Evidence Mounts for Liquid Water on Enceladus

Liquid camp winning out despite mixed signals.

By Richard A. Lovett of Nature magazine

Evidence is growing in support of the idea that liquid water lies concealed beneath the surface of Saturn's icy moon Enceladus.

Some scientists hope that the characteristic plumes of ice crystals seen erupting from the moon's surface are geyser-like features fed by an underground water source, with all that would imply about Enceladus as a possible abode for life. Others argue that the crystals could be formed by "dry" processes such as the breakdown of clathrates (which combine ice and trapped gases such as methane) or from the sublimation of subsurface ice layers that never pass through a liquid phase in the transition from ice to gas.

Many of the latest findings, announced yesterday at a meeting of NASA's Enceladus Focus Group at the SETI Institute in Mountain View, Calif., reveal signs of liquid water.

One such sign is that the plumes seem to be made up of about equal parts ice and gas, says Andrew Ingersoll, a planetary scientist at the California Institute of Technology in Pasadena.

"It's hard to get solid-to-gas ratios of more than one per cent if all the particles are forming from a vapor," he said. "I think we should be thinking about the possibility that you throw out a big, heavy blob of liquid and it reaches the vacuum of space and explodes into a cloud of smaller particles."

Chemical conundrum

Another sign that liquid water is present is the chemistry of the materials being emitted by the plumes. Frank Postberg, a physicist at Heidelberg University in Germany, has noted, for example, that ice crystals in Saturn's E ring that originated on Enceladus are rich in sodium, which wouldn't be possible if they had been emitted as a vapor that subsequently re-condensed into ice.

However, not all of the chemical evidence points to liquid water. Hunter Waite, a space scientist at the Southwest Research Institute in San Antonio, Texas, noted that the chemical composition of the plumes, as determined by the ion neutral mass spectrometer on the Cassini spacecraft, reveals some compounds whose presence isn't consistent with a liquid source. One such example is hydrogen cyanide, which, if it had ever met with liquid water, should have reacted with other compounds in it to produce other compounds that have not yet been found in plumes.

"There is no clear pattern here," said Waite. "There are some things that are consistent with solubility in water and other things that don't make sense in that regard."

One possibility, he said, is that chemicals in the plumes might come from multiple processes all happening at once.

Long-lived plumes

Whatever their cause, it seems that the plumes have been active for a long time. Ice crystals falling back to the moon's surface have piled into drifts around 125 meters thick, according to Paul Schenk, a planetary scientist at the Lunar and Planetary Institute in Houston, Texas. The falling ice accumulates at a rate of about 1 millimeter every 1,500 years, he says, so the plumes must have been around for tens of millions of years.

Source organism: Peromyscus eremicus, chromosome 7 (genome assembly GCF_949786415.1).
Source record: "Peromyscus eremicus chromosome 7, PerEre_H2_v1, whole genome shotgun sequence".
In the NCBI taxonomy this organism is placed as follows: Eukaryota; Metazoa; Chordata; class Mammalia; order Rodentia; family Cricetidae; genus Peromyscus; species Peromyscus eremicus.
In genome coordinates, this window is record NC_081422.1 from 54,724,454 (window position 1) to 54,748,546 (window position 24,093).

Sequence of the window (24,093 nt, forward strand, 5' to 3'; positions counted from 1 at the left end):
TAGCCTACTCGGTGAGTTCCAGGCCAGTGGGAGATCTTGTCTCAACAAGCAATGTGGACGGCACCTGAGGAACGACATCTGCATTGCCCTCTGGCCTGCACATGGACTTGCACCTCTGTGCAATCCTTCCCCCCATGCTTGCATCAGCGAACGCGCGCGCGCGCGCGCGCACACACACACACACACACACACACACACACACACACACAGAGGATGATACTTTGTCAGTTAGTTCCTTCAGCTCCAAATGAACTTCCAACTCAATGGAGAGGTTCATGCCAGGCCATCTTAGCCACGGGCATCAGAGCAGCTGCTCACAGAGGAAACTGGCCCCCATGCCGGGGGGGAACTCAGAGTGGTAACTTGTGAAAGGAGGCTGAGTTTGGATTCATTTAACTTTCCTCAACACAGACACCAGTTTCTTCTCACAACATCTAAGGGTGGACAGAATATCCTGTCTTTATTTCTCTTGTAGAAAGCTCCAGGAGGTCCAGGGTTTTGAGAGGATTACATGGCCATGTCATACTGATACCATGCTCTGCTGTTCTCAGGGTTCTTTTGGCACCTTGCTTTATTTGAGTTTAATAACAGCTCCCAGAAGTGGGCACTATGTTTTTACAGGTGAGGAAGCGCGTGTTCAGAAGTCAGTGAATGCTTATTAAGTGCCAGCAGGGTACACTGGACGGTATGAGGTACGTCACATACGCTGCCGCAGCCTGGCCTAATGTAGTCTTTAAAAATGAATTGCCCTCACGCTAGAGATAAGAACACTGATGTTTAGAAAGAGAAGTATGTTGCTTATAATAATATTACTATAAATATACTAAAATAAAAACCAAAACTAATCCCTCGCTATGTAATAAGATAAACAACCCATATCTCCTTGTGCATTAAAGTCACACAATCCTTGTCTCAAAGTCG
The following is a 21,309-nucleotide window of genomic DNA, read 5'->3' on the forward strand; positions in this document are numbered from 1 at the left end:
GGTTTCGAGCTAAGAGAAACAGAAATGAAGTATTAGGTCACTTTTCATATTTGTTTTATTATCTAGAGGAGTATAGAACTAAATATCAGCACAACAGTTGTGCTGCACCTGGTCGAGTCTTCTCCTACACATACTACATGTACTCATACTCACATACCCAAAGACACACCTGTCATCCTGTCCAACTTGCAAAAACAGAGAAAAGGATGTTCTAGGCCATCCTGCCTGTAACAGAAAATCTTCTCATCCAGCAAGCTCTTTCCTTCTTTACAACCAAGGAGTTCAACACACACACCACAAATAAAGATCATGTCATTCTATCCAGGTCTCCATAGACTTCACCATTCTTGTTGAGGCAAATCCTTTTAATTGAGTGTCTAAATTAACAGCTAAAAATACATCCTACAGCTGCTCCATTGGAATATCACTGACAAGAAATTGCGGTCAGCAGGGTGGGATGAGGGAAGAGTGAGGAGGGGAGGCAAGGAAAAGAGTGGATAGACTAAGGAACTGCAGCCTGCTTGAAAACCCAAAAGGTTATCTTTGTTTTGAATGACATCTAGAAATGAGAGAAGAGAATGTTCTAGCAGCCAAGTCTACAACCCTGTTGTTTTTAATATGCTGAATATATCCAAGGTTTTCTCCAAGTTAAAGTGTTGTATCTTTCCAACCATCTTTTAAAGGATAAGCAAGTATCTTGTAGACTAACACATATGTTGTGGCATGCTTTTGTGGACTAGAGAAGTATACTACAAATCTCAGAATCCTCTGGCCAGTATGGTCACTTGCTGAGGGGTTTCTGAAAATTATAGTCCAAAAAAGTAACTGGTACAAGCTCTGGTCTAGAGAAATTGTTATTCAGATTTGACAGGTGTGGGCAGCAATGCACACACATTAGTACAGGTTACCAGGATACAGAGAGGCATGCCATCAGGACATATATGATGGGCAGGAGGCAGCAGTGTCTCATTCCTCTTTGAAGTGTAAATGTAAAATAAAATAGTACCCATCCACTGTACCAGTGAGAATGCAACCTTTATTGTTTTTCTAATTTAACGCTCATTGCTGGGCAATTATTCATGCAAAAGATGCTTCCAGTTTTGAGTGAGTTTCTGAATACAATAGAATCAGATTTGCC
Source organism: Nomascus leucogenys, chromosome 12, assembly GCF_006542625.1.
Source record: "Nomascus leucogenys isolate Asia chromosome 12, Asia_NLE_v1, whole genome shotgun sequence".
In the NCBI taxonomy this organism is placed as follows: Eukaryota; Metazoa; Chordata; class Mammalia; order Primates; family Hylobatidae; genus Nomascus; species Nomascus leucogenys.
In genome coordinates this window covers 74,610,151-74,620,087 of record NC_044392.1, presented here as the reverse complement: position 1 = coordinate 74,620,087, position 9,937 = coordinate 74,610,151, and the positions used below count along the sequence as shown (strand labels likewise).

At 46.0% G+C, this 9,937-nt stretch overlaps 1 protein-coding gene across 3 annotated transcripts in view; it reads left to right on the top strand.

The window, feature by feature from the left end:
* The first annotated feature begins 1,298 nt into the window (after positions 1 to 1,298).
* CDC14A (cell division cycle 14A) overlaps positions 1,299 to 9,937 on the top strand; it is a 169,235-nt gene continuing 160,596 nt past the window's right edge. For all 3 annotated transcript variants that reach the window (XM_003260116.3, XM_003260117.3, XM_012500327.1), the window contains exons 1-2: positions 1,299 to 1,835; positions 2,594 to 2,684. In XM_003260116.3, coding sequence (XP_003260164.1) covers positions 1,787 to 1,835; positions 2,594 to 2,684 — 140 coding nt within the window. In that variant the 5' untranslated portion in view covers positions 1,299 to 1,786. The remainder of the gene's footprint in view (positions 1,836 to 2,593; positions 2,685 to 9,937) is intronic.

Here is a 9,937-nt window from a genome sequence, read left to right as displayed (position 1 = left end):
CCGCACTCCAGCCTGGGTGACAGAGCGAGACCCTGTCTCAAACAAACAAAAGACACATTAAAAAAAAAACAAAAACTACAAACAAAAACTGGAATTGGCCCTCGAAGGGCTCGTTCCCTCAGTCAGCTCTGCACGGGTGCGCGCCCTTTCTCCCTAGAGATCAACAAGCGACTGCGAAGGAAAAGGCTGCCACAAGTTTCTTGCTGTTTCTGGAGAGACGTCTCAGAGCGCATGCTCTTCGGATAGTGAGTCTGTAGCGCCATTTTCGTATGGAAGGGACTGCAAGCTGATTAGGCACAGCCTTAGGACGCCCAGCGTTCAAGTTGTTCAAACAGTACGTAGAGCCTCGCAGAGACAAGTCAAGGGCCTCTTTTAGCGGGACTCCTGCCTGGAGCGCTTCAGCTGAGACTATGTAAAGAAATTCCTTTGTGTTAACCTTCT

Schenk based this conclusion on high-resolution photos that show a region just north of the geyser zone whose topography is muted into rounded contours indicative of deep snow.

"It's different from what you see in other areas that have been photographed at high resolution. Those had incredible detail everywhere you look. This is much smoother," says Schenk.

Other scientists at the meeting received this news with excitement. "This is a whole new order of constraints for how long the plumes have been active," says Postberg. Until now, he said, all that had been known was that they had been active for long enough for escaping ice grains to form Saturn's E ring--a process that would have taken between a few hundred and one thousand years.

"That's a big step from a thousand to ten million years," he said.

Force factor

The source of the energy driving the plumes remains unknown. According to the latest estimates, the plumes and related hot spots are currently radiating 16 gigawatts of energy. But Enceladus receives only a fraction of that from the combination of radioactive decay and tidal flexing from Saturn's powerful gravity, said Francis Nimmo, a planetary scientist at the University of California, Santa Cruz.

As a result, most of the scientists at the meeting believe that, however many million years they may have been around for, the plumes don't operate continuously, instead turning on and off at intervals.

An even tougher question is whether Enceladus produces enough heat to maintain liquid water beneath its surface.

Nimmo doesn't think that there is enough heat to maintain a layer of water beneath the ice moonwide. But if all of the tidal heating were to be focused in one zone, there would be enough heat, he says, for a large regional ocean to exist indefinitely beneath the jets. And once such an ocean forms, he says, it concentrates tidal heating, and thereby becomes self-perpetuating.

This article is reproduced with permission from the magazine Nature. The article was first published on May 24, 2011.

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